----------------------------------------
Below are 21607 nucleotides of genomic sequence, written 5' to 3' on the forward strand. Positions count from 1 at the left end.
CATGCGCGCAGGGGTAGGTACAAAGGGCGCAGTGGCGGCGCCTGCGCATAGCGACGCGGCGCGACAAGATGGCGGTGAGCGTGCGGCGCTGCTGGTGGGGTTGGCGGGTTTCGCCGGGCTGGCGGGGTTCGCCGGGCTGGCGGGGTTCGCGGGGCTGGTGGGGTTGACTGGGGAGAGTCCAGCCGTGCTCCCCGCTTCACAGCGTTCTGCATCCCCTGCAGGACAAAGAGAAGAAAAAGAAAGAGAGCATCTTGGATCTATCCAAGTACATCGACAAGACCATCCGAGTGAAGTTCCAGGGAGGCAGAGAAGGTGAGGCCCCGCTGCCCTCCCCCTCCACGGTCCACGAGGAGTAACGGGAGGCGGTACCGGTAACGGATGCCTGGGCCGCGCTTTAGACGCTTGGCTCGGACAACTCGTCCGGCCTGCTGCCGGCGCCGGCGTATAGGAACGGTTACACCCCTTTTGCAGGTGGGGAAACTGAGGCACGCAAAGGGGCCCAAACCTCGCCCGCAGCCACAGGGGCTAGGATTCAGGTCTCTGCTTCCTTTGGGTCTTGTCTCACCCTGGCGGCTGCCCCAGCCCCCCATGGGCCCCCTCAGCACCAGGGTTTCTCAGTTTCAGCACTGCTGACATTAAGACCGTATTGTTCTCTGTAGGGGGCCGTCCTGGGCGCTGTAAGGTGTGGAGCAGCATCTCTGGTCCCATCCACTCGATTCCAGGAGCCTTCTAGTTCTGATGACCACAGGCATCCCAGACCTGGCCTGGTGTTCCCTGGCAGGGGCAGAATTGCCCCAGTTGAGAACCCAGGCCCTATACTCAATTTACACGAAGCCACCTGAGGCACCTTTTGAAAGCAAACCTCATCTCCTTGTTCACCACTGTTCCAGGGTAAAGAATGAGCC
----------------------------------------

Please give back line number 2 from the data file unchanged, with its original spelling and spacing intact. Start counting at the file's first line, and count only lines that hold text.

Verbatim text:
CATGCGCGCAGGGGTAGGTACAAAGGGCGCAGTGGCGGCGCCTGCGCATAGCGACGCGGCGCGACAAGATGGCGGTGAGCGTGCGGCGCTGCTGGTGGGGTTGGCGGGTTTCGCCGGGCTGGCGGGGTTCGCCGGGCTGGCGGGGTTCGCGGGGCTGGTGGGGTTGACTGGGGAGAGTCCAGCCGTGCTCCCCGCTTCACAGCGTTCTGCATCCCCTGCAGGACAAAGAGAAGAAAAAGAAAGAGAGCATCTTGGATCTATCCAAGTACATCGACAAGACCATCCGAGTGAAGTTCCAGGGAGGCAGAGAAGGTGAGGCCCCGCTGCCCTCCCCCTCCACGGTCCACGAGGAGTAACGGGAGGCGGTACCGGTAACGGATGCCTGGGCCGCGCTTTAGACGCTTGGCTCGGACAACTCGTCCGGCCTGCTGCCGGCGCCGGCGTATAGGAACGGTTACACCCCTTTTGCAGGTGGGGAAACTGAGGCACGCAAAGGGGCCCAAACCTCGCCCGCAGCCACAGGGGCTAGGATTCAGGTCTCTGCTTCCTTTGGGTCTTGTCTCACCCTGGCGGCTGCCCCAGCCCCCCATGGGCCCCCTCAGCACCAGGGTTTCTCAGTTTCAGCACTGCTGACATTAAGACCGTATTGTTCTCTGTAGGGGGCCGTCCTGGGCGCTGTAAGGTGTGGAGCAGCATCTCTGGTCCCATCCACTCGATTCCAGGAGCCTTCTAGTTCTGATGACCACAGGCATCCCAGACCTGGCCTGGTGTTCCCTGGCAGGGGCAGAATTGCCCCAGTTGAGAACCCAGGCCCTATACTCAATTTACACGAAGCCACCTGAGGCACCTTTTGAAAGCAAACCTCATCTCCTTGTTCACCACTGTTCCAGGGTAAAGAATGAGCC